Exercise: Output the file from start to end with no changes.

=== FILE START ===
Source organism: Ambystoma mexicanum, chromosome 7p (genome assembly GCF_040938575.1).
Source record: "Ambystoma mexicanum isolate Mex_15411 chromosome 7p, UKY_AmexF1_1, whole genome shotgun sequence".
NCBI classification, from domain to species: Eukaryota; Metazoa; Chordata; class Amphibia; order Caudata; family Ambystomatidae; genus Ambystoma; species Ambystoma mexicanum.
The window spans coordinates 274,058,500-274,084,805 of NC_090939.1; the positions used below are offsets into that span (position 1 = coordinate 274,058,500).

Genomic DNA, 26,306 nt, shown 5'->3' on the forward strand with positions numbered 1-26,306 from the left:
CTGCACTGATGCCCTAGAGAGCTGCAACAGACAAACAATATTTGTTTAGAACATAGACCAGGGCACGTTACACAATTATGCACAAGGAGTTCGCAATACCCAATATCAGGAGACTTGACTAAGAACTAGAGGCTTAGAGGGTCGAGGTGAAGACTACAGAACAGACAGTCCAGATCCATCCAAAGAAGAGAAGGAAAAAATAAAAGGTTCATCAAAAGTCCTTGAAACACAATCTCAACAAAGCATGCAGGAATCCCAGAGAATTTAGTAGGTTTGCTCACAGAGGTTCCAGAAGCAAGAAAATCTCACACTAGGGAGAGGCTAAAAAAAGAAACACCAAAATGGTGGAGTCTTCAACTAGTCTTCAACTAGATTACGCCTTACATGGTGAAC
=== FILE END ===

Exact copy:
Source organism: Ambystoma mexicanum, chromosome 7p (genome assembly GCF_040938575.1).
Source record: "Ambystoma mexicanum isolate Mex_15411 chromosome 7p, UKY_AmexF1_1, whole genome shotgun sequence".
NCBI classification, from domain to species: Eukaryota; Metazoa; Chordata; class Amphibia; order Caudata; family Ambystomatidae; genus Ambystoma; species Ambystoma mexicanum.
The window spans coordinates 274,058,500-274,084,805 of NC_090939.1; the positions used below are offsets into that span (position 1 = coordinate 274,058,500).

Genomic DNA, 26,306 nt, shown 5'->3' on the forward strand with positions numbered 1-26,306 from the left:
CTGCACTGATGCCCTAGAGAGCTGCAACAGACAAACAATATTTGTTTAGAACATAGACCAGGGCACGTTACACAATTATGCACAAGGAGTTCGCAATACCCAATATCAGGAGACTTGACTAAGAACTAGAGGCTTAGAGGGTCGAGGTGAAGACTACAGAACAGACAGTCCAGATCCATCCAAAGAAGAGAAGGAAAAAATAAAAGGTTCATCAAAAGTCCTTGAAACACAATCTCAACAAAGCATGCAGGAATCCCAGAGAATTTAGTAGGTTTGCTCACAGAGGTTCCAGAAGCAAGAAAATCTCACACTAGGGAGAGGCTAAAAAAAGAAACACCAAAATGGTGGAGTCTTCAACTAGTCTTCAACTAGATTACGCCTTACATGGTGAAC